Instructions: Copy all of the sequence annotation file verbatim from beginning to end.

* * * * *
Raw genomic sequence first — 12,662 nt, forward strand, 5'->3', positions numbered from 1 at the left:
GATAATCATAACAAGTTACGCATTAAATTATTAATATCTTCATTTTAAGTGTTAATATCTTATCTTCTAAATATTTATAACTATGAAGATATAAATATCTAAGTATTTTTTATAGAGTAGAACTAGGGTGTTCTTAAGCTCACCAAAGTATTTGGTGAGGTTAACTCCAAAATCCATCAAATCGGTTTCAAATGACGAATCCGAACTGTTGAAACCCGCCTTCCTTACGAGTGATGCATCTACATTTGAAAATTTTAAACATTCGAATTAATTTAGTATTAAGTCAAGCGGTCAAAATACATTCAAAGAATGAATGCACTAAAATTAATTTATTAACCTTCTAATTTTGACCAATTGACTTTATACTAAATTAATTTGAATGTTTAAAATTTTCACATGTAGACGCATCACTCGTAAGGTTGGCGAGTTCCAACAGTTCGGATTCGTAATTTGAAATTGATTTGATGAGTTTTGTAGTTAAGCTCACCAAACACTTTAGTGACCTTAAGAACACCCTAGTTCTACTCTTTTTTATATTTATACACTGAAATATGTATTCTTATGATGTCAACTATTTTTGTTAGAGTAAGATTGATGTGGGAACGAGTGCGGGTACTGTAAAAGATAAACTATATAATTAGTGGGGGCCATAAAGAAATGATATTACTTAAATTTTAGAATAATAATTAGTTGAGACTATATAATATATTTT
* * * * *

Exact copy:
Raw genomic sequence first — 12,662 nt, forward strand, 5'->3', positions numbered from 1 at the left:
GATAATCATAACAAGTTACGCATTAAATTATTAATATCTTCATTTTAAGTGTTAATATCTTATCTTCTAAATATTTATAACTATGAAGATATAAATATCTAAGTATTTTTTATAGAGTAGAACTAGGGTGTTCTTAAGCTCACCAAAGTATTTGGTGAGGTTAACTCCAAAATCCATCAAATCGGTTTCAAATGACGAATCCGAACTGTTGAAACCCGCCTTCCTTACGAGTGATGCATCTACATTTGAAAATTTTAAACATTCGAATTAATTTAGTATTAAGTCAAGCGGTCAAAATACATTCAAAGAATGAATGCACTAAAATTAATTTATTAACCTTCTAATTTTGACCAATTGACTTTATACTAAATTAATTTGAATGTTTAAAATTTTCACATGTAGACGCATCACTCGTAAGGTTGGCGAGTTCCAACAGTTCGGATTCGTAATTTGAAATTGATTTGATGAGTTTTGTAGTTAAGCTCACCAAACACTTTAGTGACCTTAAGAACACCCTAGTTCTACTCTTTTTTATATTTATACACTGAAATATGTATTCTTATGATGTCAACTATTTTTGTTAGAGTAAGATTGATGTGGGAACGAGTGCGGGTACTGTAAAAGATAAACTATATAATTAGTGGGGGCCATAAAGAAATGATATTACTTAAATTTTAGAATAATAATTAGTTGAGACTATATAATATATTTT